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North Netherlands truly excels at green chemistry. The foundation of this is formed by an extensive ecosystem in which the knowledge institutes are making great strides. “We are not only training the professionals of the future, we are actively giving meaning to the biobased economy and the energy transition.”
Pierre Gielen

Says André Heeres, lecturer in Chemistry at the Hanze University of Applied Sciences and one of the initiators of the Knowledge Centre Biobased Economy in Groningen. The centre was founded two years ago. That is a relatively short period, but together with the University of Groningen and the Noorderpoort College, the Hanze University of Applied Sciences has played an important role in promoting activities in the green chemical industry for much longer.

“Take BioBTX for example. This started 7 or 8 years ago with the company KNN founded by entrepreneur Cor Kamminga. Market research performed at the time revealed that plastics could become a lot more sustainable if you could make the aromatic compounds from which they are produced greener. Kamminga took this idea to the Chemistry Department of the University of Groningen. Professor Erik Heeres was working on pyrolysis techniques that made it possible to produce aromatics from biomass. The technology was developed further and valorised to allow for commercial production, with research performed by the University of Groningen, Hanze University of Applied Sciences and Syncom. This resulted in the company BioBTX.”


BioBTX opened a pilot plant at the Zernike Park in Groningen this year. Here students also perform research into how to scale up processes. “Our aim at Hanze University of Applied Sciences and University of Groningen is to move higher up the Technology Readiness Levels (TRL). Fundamental research is the main focus of the University of Groningen (TRL 1 and 2). This involves experiments on a very small scale, in milligrams. The Hanze University of Applied Sciences is at TRL 3 and 4, more applied research. In order to get to the higher levels, we founded the Zernike Advanced Processing facility (ZAP) in Groningen. Here we are able to produce kilograms, which equates to TRL 4 and 5. The next step will be the Chemport Industry Campus, which is being constructed in Delfzijl by Chemport Europe to bridge the transition to fully commercial production (TRL 9) via TRL levels 6, 7 and 8. If we can achieve this, then we have built a nice train in North Netherlands, from the lab to the Chemistry Park.”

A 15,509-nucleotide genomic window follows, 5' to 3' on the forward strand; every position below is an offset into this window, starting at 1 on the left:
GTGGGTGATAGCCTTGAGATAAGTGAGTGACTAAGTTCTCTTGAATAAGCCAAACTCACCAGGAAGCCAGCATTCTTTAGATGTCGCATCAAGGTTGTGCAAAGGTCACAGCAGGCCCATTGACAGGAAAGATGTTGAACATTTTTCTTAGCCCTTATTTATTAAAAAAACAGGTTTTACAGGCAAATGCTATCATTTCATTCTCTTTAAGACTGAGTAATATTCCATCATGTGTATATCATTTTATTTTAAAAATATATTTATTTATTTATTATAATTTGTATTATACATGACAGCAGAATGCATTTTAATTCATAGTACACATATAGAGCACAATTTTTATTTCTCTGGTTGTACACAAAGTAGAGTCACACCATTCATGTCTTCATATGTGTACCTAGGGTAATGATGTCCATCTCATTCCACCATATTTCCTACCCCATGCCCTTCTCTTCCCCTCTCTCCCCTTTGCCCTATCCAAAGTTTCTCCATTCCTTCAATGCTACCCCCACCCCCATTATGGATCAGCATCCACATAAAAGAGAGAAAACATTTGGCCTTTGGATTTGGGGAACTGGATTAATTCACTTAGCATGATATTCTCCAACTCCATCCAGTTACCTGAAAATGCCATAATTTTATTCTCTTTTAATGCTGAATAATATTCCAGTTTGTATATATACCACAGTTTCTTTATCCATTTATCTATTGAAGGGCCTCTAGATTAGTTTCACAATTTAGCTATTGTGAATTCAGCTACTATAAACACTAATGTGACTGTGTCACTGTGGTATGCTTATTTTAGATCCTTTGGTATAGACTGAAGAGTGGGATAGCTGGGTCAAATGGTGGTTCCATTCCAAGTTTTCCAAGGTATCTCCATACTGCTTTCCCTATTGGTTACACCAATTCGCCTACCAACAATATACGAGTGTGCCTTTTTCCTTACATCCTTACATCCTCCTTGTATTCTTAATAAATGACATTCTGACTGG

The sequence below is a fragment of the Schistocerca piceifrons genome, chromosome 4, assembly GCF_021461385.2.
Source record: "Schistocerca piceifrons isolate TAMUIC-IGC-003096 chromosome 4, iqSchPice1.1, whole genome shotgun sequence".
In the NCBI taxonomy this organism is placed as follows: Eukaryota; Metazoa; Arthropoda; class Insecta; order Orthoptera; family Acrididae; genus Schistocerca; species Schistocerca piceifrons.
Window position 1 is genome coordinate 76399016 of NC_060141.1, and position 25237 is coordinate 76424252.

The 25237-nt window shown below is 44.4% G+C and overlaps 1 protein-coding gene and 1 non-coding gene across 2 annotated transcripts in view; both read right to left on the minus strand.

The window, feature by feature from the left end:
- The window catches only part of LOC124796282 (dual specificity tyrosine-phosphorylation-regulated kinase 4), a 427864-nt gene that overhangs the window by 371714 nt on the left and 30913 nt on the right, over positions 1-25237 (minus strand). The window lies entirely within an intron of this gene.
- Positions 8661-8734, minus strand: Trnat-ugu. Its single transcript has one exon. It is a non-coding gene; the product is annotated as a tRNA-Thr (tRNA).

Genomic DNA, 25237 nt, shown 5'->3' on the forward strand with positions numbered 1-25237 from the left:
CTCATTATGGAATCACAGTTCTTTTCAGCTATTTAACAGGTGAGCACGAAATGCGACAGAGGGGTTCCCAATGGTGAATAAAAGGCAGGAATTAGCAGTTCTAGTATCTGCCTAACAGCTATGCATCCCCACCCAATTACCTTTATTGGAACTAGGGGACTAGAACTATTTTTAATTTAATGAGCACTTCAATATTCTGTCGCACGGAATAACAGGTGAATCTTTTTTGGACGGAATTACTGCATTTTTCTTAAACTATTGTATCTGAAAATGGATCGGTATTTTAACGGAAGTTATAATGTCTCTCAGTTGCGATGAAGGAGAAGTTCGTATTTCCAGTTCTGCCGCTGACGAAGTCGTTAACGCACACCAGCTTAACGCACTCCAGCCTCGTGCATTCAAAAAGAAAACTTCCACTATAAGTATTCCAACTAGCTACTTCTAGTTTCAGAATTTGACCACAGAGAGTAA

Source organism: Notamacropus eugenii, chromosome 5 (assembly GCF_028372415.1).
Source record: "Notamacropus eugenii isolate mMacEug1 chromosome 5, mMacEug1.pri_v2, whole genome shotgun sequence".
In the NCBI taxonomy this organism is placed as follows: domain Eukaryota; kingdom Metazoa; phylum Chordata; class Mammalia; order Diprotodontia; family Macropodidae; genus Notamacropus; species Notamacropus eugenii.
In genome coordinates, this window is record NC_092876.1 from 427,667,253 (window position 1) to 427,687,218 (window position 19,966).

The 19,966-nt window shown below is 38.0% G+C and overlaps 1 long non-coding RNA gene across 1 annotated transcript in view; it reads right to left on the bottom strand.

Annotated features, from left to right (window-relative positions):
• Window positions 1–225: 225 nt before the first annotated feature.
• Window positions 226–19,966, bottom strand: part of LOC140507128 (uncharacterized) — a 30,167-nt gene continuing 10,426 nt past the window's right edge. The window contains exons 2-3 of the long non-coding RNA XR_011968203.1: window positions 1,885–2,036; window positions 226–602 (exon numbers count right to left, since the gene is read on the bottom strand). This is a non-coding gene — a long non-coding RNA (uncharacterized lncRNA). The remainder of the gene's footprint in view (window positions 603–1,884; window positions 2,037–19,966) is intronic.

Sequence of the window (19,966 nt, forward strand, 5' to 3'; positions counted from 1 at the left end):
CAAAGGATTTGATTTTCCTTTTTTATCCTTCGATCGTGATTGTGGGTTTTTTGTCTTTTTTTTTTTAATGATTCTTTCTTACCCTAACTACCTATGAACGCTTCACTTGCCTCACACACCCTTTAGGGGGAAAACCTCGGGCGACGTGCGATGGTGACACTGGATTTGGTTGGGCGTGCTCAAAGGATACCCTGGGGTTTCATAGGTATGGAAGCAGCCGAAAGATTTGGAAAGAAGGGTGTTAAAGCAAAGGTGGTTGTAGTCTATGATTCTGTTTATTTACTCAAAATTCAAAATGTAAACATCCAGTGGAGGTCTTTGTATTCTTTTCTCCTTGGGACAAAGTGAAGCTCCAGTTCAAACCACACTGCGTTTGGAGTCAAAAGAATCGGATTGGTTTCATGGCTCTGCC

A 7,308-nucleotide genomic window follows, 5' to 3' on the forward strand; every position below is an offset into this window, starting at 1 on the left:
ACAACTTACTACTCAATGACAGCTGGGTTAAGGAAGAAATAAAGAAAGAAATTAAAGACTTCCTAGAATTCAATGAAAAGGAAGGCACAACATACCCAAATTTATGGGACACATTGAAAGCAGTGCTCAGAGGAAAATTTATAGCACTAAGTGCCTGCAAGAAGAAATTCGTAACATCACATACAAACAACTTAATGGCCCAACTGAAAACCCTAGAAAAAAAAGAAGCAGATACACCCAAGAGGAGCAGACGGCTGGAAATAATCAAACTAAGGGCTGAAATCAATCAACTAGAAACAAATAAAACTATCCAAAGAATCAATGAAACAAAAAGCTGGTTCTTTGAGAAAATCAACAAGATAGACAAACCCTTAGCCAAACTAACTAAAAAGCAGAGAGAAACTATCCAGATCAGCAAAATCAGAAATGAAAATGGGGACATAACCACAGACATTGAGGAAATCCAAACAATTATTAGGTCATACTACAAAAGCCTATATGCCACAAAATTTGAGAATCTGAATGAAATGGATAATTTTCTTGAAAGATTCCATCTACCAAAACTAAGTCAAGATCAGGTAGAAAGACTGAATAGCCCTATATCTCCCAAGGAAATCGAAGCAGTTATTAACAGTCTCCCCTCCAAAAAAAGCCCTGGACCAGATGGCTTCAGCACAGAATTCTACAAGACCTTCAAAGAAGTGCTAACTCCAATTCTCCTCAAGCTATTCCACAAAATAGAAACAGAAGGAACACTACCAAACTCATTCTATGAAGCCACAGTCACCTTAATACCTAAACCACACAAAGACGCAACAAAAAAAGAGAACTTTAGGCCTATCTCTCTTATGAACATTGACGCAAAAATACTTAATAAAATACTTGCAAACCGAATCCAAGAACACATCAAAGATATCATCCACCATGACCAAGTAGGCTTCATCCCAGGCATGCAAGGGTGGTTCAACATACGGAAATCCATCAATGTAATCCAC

It is a question of having patience. It can take ten to fifteen years for an idea to become marketable. “But you can also use this train in the other direction; existing companies at the chemistry parks can use it to develop new activities. In addition, these facilities are attractive to companies from outside the region. In other words, it becomes an acquisition instrument.”

Taking stock

In order to intensify the cooperation between knowledge institutes and the corporate world even further and make use of each other’s strengths, the brothers André and Erik Heeres recently completed a project that took stock of which chemicals are available on a large scale at Chemistry Park Delfzijl (such as hydrochloric acid, hydrogen peroxide, ammonia, sodium hydroxide and hydrogen) and how these can be used to modify biomass flows from the region (such as polysaccharides, proteins and sucrose).

“From a logistical point of view, it is smart to use the chemicals that are already present. This is the reason why, for example, Avantium constructed a pilot plant in Delfzijl. Their process consists of treating wood with hydrochloric acid to remove the hemicellulose and cellulose. This is very easy to do here, because Nouryon (formerly AkzoNobel Specialty Chemicals) in Delfzijl produces large quantities of HCl. Another example: hydrogen can be used to convert glucose to sorbitol, or – for example – glycerol to 1,2-pronanediol. These are the opportunities that we focus on in our research.”

The question is to what extent such processes can be classified as “green” chemistry. Many basic chemicals are not produced in a sustainable manner. However, things are not that bad according to Heeres. “Take hydrogen as an example. This is produced by the electrolysis of water using energy from wind farms in the North Sea that arrive on land here. Hydrogen can be used for many applications in organic chemistry, but you can also convert it to – for example – hydrogen peroxide.”


In an ideal world, all chemicals should come from renewable sources. This is a bridge too far at the moment, because that would require the construction of entirely new production chains. By using chemicals that are already available, it is possible to accelerate the process of making the chemical industry greener. Then all that needs to be done is to get the biomass to the chemistry park. This can include agricultural raw materials and waste flows that are already available in the North, or delivered via the Eems Harbour.

In our final report, due this year, we will disclose which routes are the most interesting for industrial production”, says Heeres. “Based on this information, we will then publish a research agenda, which lecturers, professors, PhD students, post-docs and students from the Hanze University of Applied Sciences and the University of Groningen can specify further. Of course these processes ultimately need to be validated and end up in Delfzijl and Emmen.”

In short, green chemistry offers a great opportunity for a further sustainable economic development of the North, particularly because it can counteract the reduction in job opportunities associated with the end of the natural gas extraction. “All signals are green and that warrants some extra (government) investment too.”

This article was created in cooperation with the Hanze University of Applied Sciences